Hip Implant Lawyer Notes: Zimmer Buys Biomet
On April 24, 2014, Zimmer Holdings, Inc. announced that it will be purchasing Biomet, Inc. for more than $13 billion. Investors anticipate that this will be a beneficial move for Zimmer, and shares of the company increased more than 18 percent based on expectations that the acquisition will help the manufacturer to navigate pressure from insurers and hospitals surrounding the pricing on the device maker’s products.
The deal is expected to close in the first quarter of 2015, and Zimmer stated that the combination would double the size of its dental and spine businesses, allow the company entry into the smaller but growing field of sports medicine and broaden its portfolio of products to treat hips, knees and bones.
The deal will also add to Zimmer’s earnings in the first year and result in $270 million in net annual cost savings by the third year following the closing date, according to the company. Several analysts maintain that large manufacturers who have a broader product offering are more likely to succeed in the healthcare industry. Rather than selling products to individual surgeons, they are able to focus more on hospitals and larger healthcare facilities.
However, although news of the acquisition has many anticipating what is to come, both Zimmer and Biomet have been named as defendants in lawsuits throughout the U.S. as a result of their allegedly defective hip replacement devices. Zimmer suspended sales of its Durom Cup in 2008 while Biomet has been under scrutiny for its M2a Magnum metal-on-metal hip implant device.
According to plaintiffs working with a hip implant lawyer, both products can result in serious and life-threatening complications including unexplained hip pain, premature device failure, soft tissue damage, swelling, loosening of the implant, difficulty walking or standing and metallosis, or metal toxicity. Patients are allegedly more like to suffer from metal toxicity from metal-on-metal hip implants as the parts of the device have the potential to rub against one another, resulting in the release of metal shards into the patient’s bloodstream and nearby tissues.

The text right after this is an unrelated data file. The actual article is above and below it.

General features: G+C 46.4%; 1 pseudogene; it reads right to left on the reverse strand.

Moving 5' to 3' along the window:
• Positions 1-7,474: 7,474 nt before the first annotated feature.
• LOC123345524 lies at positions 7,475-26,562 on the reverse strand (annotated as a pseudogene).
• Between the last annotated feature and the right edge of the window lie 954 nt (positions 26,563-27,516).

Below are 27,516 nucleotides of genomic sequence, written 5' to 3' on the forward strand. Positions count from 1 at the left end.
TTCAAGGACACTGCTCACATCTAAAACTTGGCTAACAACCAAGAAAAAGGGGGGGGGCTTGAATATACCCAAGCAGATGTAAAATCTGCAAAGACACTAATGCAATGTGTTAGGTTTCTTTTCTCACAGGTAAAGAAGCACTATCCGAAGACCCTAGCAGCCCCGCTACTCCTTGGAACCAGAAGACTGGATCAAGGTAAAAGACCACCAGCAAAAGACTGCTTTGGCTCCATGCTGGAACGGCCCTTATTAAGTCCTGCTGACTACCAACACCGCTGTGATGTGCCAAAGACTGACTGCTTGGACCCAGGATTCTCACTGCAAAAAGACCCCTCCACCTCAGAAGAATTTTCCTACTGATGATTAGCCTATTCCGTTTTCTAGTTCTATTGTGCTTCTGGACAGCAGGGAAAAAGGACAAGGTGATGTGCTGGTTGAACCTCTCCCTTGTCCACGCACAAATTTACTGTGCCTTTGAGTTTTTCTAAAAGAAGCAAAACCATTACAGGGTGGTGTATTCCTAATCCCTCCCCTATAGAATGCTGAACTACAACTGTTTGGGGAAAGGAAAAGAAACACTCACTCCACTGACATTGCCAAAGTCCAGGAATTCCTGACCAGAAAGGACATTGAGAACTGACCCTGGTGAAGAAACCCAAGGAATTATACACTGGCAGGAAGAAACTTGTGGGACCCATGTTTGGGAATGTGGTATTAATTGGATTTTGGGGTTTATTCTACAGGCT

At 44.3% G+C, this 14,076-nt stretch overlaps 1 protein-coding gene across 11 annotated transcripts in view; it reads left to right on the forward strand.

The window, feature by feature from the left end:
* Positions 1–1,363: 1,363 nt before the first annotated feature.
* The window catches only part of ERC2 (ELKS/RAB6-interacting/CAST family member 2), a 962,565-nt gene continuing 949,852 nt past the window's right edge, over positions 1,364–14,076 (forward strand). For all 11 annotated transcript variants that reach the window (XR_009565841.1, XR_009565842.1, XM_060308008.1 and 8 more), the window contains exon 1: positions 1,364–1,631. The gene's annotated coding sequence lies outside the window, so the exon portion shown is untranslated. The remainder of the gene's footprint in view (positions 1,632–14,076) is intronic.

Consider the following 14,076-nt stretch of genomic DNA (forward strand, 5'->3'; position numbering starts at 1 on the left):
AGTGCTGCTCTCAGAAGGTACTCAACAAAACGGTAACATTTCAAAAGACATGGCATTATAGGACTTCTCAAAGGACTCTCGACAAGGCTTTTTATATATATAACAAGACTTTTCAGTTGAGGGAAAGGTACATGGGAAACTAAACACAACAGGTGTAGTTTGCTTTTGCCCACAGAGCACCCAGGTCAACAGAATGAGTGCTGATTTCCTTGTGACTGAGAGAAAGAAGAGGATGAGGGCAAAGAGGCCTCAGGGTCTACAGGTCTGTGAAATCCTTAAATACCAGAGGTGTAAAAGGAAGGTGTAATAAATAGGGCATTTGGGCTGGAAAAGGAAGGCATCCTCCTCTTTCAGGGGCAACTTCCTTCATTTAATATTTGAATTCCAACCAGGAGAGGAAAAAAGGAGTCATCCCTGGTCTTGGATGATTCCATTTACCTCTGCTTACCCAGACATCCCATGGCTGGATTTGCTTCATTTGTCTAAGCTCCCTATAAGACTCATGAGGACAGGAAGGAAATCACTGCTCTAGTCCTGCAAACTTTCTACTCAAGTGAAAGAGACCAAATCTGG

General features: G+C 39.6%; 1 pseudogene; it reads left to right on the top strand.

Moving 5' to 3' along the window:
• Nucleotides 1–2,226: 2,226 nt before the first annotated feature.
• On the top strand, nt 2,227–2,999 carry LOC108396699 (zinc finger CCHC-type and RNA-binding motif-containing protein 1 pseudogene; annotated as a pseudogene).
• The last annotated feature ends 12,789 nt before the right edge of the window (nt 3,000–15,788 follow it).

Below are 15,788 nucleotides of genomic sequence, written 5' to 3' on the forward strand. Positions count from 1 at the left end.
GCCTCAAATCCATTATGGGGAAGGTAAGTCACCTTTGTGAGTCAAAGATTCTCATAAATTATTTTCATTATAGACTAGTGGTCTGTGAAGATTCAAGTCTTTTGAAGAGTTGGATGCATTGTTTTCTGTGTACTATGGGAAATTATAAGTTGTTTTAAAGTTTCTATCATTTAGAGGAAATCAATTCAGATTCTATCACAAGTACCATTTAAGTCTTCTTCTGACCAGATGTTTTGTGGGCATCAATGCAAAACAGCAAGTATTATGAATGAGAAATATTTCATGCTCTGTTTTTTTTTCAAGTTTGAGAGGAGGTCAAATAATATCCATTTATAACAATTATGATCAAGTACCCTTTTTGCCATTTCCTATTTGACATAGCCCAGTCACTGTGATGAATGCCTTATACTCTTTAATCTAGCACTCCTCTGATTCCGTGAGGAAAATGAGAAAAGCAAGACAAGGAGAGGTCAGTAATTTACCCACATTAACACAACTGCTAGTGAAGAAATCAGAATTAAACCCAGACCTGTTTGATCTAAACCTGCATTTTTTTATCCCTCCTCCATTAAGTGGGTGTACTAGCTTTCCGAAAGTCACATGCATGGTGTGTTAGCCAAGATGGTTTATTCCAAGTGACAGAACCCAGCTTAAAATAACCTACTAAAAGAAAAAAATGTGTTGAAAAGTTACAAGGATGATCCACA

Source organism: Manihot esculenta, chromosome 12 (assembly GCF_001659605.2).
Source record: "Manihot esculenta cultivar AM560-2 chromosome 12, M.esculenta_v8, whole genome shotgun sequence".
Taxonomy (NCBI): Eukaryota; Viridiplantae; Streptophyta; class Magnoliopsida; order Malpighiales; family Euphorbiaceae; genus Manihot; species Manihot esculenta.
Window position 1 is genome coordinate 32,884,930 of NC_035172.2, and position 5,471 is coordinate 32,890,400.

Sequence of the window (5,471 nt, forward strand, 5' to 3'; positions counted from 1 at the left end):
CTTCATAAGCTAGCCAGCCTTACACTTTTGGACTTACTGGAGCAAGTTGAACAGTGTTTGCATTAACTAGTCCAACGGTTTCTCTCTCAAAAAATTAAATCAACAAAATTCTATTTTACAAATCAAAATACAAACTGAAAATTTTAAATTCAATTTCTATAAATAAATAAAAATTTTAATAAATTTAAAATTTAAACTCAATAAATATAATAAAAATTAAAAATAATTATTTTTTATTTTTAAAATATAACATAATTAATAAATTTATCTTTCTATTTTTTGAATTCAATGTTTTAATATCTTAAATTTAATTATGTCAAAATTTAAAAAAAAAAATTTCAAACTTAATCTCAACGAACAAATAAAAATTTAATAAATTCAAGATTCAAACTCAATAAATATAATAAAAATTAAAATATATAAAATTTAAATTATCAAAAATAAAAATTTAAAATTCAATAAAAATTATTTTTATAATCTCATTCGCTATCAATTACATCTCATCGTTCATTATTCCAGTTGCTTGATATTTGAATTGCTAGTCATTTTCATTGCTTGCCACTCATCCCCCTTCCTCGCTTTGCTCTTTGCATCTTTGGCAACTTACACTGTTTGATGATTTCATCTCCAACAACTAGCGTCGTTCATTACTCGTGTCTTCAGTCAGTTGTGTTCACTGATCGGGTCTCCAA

The U.S. Food and Drug Administration is in the process of proposing new rules for all-metal hip replacement devices. In the past, many of these products were approved by the company’s 510(k) process, which allowed devices to be placed on the market if they were inherently similar in design and function to implants already in circulation. Now, the FDA is considering making metal-on-metal hip implants ineligible for approval through the 510(k) process.
Do You Need a Hip Implant Lawyer? Contact Us Today
If you or a loved one have been injured due to an allegedly defective hip replacement device, consider seeking legal counsel from a hip implant lawyer. Attorney Group can provide you with a free case evaluation and connect you with an affiliated hip implant lawyer who can help you seek the compensation to which you may be entitled.